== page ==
Fixed versus Variable Interest Rates

Interest RateCanadian financial institutions usually use two methods to calculate “interest rates”. The methods are almost identical for both borrowed money and saved money. In this article, the term, financial institution, refers to banks, credit unions, and other companies that you may receive or pay interest to them. I have excluded Pawnbrokers and instant cash money companies from this article as they may treat you differently.

Interest Rates When You Borrow Money

You usually borrow money through:

  • credit cards
  • credit lines (or lines of credit)
  • short-term loans (usually less than a year)
  • long-term loans (could be several years)
  • mortgages (when you offer your building as a security against the loan you receive)

Interest is the cost of borrowing money from a financial institution. Interest rate is a percentage or ratio that relates the interest to the amount of money that you have borrowed. The amount of money that you have borrowed is called “the principal”.

As soon as you borrow money you need to pay interest on it. Borrowing via credit cards is a bit different. Credit cards usually offer a grace period to their users. If the user pays off his/her debt in full within the grace period then no interest will be calculated on the borrowed money. The grace period is usually less than 60 days.

When you use other methods of financing and borrowing you need to pay the interest and sometimes part of the original borrowed money (the principal) on certain intervals, usually weekly, biweekly, or monthly.

Fixed Interest Rate is relatively easy to calculate. For example if you borrow $100,000 and your interest rate is 12% per year you need to pay $1,000 interest on a monthly basis (i.e. $12,000/12).

Variable Interest Rate is usually tied in with the financial institution’s prime rate. The deviation from the prime rate is usually fixed. For example if the rate is prime+1% and the prime rate sits at 3.25% then your interest rate would be 4.25%. The deviation from prime could be positive or negative depending on your credit score, the amount you borrow, your financial status, and so on.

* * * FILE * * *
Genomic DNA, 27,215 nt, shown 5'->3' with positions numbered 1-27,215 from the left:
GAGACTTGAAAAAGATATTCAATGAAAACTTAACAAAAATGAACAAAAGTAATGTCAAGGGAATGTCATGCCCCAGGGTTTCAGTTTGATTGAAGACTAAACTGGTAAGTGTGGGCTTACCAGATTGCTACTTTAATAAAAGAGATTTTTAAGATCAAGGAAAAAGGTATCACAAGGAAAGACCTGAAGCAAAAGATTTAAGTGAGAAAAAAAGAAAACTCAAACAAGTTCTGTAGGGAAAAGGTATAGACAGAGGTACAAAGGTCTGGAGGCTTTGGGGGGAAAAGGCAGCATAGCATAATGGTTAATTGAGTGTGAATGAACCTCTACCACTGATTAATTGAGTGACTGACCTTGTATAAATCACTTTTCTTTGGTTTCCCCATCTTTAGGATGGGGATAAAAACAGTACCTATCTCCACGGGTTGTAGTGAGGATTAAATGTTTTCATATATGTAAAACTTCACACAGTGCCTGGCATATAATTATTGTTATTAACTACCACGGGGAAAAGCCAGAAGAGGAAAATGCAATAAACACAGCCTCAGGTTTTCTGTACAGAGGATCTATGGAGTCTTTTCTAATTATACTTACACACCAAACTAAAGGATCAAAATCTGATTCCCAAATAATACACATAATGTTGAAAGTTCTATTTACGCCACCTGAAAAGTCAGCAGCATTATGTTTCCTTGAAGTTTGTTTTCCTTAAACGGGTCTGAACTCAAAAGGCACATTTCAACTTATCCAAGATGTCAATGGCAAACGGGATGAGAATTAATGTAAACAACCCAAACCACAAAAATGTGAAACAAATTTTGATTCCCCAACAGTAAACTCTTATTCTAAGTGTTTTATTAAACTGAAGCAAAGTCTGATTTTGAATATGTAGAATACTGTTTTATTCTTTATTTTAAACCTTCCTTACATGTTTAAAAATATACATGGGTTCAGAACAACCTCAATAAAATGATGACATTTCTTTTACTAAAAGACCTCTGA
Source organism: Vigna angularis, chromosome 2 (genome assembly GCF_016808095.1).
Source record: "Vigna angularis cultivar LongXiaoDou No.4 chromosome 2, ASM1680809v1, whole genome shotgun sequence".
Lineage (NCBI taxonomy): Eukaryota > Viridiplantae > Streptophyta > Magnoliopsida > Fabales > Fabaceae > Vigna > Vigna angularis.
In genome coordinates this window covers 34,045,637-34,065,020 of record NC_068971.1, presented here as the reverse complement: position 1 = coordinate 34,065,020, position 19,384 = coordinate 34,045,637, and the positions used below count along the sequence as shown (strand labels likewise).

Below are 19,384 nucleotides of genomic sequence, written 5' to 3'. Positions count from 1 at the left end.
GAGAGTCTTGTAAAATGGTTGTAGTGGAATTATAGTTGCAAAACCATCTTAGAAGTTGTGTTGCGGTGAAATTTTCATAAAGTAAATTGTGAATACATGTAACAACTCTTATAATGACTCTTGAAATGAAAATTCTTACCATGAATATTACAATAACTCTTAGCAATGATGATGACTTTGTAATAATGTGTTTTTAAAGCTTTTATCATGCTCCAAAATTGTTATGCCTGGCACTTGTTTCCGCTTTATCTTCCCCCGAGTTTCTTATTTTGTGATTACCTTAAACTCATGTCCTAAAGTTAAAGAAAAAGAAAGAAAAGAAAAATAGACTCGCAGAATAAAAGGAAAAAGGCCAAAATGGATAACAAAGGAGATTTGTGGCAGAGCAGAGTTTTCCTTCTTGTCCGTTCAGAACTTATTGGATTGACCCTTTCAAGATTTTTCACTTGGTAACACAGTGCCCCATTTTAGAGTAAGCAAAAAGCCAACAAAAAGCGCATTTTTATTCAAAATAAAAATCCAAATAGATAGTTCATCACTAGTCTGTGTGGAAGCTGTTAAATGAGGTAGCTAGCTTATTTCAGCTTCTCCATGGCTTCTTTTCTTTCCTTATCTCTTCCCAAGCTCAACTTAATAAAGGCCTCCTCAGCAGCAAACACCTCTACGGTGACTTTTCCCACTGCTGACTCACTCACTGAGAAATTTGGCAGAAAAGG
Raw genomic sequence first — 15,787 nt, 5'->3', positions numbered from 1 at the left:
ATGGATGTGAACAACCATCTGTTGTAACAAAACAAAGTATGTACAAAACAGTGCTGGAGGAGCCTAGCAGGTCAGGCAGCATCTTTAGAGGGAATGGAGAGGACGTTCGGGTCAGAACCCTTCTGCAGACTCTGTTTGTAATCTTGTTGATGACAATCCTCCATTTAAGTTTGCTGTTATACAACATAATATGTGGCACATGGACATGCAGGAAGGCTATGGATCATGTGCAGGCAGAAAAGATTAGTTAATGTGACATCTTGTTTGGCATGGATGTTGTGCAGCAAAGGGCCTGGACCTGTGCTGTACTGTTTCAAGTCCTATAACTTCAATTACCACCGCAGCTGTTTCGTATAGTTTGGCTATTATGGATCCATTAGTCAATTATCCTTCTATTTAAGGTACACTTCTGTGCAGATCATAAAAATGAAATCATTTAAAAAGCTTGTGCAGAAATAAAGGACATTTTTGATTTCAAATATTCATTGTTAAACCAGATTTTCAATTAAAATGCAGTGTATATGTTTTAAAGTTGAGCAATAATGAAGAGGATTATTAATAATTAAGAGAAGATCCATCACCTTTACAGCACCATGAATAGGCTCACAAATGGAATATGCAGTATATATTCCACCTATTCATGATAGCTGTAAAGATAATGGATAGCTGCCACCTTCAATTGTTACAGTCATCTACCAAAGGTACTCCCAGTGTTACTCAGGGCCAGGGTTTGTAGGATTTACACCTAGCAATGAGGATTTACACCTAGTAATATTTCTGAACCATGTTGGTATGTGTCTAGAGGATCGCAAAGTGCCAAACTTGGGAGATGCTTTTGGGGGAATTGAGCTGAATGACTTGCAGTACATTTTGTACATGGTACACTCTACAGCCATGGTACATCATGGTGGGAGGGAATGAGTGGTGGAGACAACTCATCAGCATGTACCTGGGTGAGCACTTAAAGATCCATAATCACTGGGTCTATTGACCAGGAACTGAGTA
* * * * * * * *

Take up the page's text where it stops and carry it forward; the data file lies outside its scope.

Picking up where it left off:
Banks and other financial institutions define their prime rate based on Bank of Canada overnight rate. Bank of Canada uses overnight rate as one of its tools to manage Canadian economy. If the economy is shrinking it is very likely that the Bank (i.e. the Bank of Canada) reduces overnight rate and so does the variable interest rates drop. If the economy is booming or the inflation rate is high it is very likely that the Bank increases the rate. Therefore, this amount varies from time to time which consequently affects the prime rates of the financial institutions and variable interest rate loans.

It is usually a wise decision to take a variable rate loan in a shrinking economy and a fixed rate loan when the economy is booming or the inflation rate is high. Of course, you need to consider many other factors, such as how flexible you could be if the economy changes direction.

Interest Rates when you Save Money or Invest

Financial institutions usually use similar policies toward interest rates whether you borrow money or deposit money for the purpose of receiving interest. Of course, the interest rate that you receive is usually lower than the interest rate you have to pay (and that’s how banks make money). If you intend to deposit money and receive interest you may consider one of the following options.

  • A savings account
  • A chequing account (not every chequing account offers interest)
  • A Guaranteed Investment Certificate (GIC)

Financial institutions may offer you other methods to receive interest on your deposit.

Other Methods of Investment

If you are looking for alternative methods of investment which could result in more returns – in exchange of taking more risk of course – then you may consider one of the following investment options.

  • Purchasing bonds or debentures
  • Purchasing stock shares
  • Purchasing mutual funds (which are usually a combination of bonds, stock shares, or even GICs, and/or other instruments)
  • Getting involved in trading derivatives such as futures, options, or forwards
  • Trading commodities such as gold, silver, and so on through spot trading
  • Trading currency through the Forex market

The list is endless. You, however, have to make sure to either educate yourself or consult with a professional and licensed financial advisor before taking risky investment routs.

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Al Parsai

This article has been expertly crafted by Al Parsai, a distinguished Regulated Canadian Immigration Consultant (L3 RCIC-IRB – Unrestricted Practice) hailing from vibrant Toronto, Canada. Al's academic achievements include an esteemed role as an adjunct professor at prestigious Queen's University Law School and Ashton College, as well as a Master of Laws (LLM) degree from York University. A respected member of CICC and CAPIC organizations, Al's insights are further enriched by his experience as the dynamic CEO of Parsai Immigration Services. Guiding thousands of applicants from over 55 countries through the immigration process since 2011, Al's articles offer a wealth of invaluable knowledge for readers.